With this setting, I was able to telnet to my Linux box across the Internet, ftp to and from the Linux server and access Web pages served up by Apache. Therefore, I was not expecting any problems when I hooked up my 3000. I changed the IP address and gateway to conform to my LAN and pointed DNS to my ISP’s name servers. I then set up forwarding on the Linksys router of port 23 (telnet), ports 20 and 21 (ftp), ports 1537 and 1570 (VT) and port 80 (http) to my HP 3000 and proceeded to test. Telnet and VT appeared to work just fine, but neither ftp nor http seemed to work. In each case I could connect, but could not transfer data. Or so I thought.

I discovered after a lot of testing and help from various friends that the problem was related to the size of the file or page. Anything 1Kb or less worked fine. Nothing 2Kb or more worked. Gavin Scott pointed me in the direction of a posting he saw on SlashDot that, after a lot of sleuthing and reading of linked articles, led to the solution. The key was in a comment by Bruce Toback (“some TCP/IP stacks use the Do Not Fragment (DNF) bit to discover the MTU: they’ll send a large packet, and if it bounces back due to an MTU problem, they’ll send ever smaller packets until they find the MTU for the path”) and these two definitions from one of the referenced articles:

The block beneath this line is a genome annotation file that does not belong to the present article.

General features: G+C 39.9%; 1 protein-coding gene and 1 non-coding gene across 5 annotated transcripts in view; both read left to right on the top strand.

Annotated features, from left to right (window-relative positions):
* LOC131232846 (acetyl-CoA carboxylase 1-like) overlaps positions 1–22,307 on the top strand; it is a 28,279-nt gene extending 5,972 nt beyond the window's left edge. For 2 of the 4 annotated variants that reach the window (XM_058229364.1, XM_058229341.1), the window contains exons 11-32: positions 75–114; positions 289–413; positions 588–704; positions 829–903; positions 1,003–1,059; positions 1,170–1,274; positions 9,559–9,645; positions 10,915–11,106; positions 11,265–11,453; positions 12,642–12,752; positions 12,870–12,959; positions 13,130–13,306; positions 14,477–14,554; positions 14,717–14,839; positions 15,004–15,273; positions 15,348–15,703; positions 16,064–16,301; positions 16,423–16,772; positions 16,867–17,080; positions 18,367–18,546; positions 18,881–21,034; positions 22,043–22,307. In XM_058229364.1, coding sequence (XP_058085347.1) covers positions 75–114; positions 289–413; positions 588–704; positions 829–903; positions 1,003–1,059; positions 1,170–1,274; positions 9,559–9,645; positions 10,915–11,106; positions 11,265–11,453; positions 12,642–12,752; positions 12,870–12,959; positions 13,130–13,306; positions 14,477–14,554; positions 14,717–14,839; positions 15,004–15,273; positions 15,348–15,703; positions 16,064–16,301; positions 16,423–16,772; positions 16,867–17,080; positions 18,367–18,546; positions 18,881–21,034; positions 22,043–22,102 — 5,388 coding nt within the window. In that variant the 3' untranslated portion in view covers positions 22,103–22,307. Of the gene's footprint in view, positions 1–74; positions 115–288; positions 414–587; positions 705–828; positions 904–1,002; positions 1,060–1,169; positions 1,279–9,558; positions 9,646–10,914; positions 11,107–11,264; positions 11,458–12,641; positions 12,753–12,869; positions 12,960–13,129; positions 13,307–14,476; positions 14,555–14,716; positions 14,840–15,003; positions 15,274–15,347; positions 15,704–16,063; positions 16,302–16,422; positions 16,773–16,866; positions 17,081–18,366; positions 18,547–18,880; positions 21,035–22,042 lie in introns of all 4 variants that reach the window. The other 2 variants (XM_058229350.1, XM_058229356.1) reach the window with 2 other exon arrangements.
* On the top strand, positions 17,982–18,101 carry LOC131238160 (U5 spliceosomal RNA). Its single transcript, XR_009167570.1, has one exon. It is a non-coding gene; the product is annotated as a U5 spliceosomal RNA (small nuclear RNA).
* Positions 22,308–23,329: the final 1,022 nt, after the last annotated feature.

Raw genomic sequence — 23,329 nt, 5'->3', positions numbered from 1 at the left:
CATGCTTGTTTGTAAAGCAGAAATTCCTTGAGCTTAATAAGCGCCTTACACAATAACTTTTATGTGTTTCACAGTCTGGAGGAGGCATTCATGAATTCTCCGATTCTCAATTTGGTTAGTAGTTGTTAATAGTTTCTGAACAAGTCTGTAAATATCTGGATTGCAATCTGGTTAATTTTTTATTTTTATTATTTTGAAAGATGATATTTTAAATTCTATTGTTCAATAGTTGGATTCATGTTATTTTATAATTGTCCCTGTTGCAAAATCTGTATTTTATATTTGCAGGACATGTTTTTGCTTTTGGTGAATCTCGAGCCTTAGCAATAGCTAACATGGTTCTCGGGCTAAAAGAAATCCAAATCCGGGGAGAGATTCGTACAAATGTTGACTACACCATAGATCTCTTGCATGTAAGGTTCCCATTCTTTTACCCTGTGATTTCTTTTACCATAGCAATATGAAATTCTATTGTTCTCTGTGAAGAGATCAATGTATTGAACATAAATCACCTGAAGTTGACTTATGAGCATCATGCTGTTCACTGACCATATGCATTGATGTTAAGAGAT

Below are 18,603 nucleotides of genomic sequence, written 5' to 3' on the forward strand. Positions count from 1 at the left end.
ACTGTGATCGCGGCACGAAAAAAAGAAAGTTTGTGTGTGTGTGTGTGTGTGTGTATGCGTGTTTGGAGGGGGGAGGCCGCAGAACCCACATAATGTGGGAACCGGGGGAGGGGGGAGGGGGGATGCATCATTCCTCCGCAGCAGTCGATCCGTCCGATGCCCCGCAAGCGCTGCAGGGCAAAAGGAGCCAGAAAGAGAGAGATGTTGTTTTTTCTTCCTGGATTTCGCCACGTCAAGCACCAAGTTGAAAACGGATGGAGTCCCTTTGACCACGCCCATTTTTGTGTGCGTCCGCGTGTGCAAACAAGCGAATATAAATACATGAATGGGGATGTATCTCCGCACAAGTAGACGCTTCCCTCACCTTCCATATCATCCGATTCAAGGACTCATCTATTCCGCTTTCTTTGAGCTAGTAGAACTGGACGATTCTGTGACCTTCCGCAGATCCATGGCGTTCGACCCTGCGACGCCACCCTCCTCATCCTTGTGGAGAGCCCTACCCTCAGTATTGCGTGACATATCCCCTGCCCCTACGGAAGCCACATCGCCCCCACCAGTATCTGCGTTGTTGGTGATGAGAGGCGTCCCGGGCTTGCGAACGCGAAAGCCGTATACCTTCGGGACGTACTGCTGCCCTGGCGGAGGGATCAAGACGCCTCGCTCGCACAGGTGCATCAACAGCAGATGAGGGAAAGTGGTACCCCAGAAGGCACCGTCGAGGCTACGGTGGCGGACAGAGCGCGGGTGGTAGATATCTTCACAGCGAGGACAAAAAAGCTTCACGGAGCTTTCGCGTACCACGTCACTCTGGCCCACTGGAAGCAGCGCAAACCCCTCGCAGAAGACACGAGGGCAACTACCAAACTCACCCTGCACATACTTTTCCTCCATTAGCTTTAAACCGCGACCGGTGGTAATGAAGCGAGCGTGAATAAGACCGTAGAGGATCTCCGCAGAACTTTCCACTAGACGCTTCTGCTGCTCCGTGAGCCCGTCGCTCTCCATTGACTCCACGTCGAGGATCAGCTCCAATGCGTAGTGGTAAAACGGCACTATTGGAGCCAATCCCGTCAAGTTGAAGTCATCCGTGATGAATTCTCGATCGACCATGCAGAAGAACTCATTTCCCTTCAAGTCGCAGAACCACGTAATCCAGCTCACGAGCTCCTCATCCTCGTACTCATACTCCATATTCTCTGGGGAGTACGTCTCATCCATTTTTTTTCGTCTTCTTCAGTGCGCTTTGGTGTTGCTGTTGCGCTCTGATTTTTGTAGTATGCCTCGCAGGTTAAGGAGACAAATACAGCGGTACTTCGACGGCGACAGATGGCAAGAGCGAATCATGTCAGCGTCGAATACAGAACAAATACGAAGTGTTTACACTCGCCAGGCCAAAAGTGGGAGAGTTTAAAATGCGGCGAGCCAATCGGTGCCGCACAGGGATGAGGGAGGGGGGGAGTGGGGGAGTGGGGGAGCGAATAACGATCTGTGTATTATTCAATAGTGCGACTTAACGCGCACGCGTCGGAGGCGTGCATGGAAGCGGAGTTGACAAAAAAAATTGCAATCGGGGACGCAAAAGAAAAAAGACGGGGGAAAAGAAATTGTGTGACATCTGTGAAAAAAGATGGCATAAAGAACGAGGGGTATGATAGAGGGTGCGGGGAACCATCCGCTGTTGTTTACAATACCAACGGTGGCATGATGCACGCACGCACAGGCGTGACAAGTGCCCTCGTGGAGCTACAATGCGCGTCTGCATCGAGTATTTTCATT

“a. MTU - Maximum Transfer Unit. This is the maximum number of bytes that your computer will send out in a packet. This should be set according to what your connection can handle. For ethernet this should be set to 1500. For PPPoE links this should be set to 1492.

“b. MSS - Maximum Segment Size. This is used in negotiating what the MTU of a connection between two hosts will be. Essentially this is saying ‘please don’t send me packets bigger than X.’ This should typically be set to 40 less than your MTU to allow room for headers.” [Note that this means my MSS should be 1492 - 40 = 1452.]

I reasoned that the MPE/iX TCP/IP stack was probably not sophisticated enough to use the discovery method and I set MAXIMUM SEGMENT SIZE (NETEXPORT.NI.LAN1) to 1452 in NMMGR (it was set at the default of 1514), cycled the network and, viola, FTP and HTTP access worked. You can see for yourself by pointing your browser to www.burke-consulting.com. By the way, don’t bother trying telnet, FTP or VT — I’ve turned them off at the router.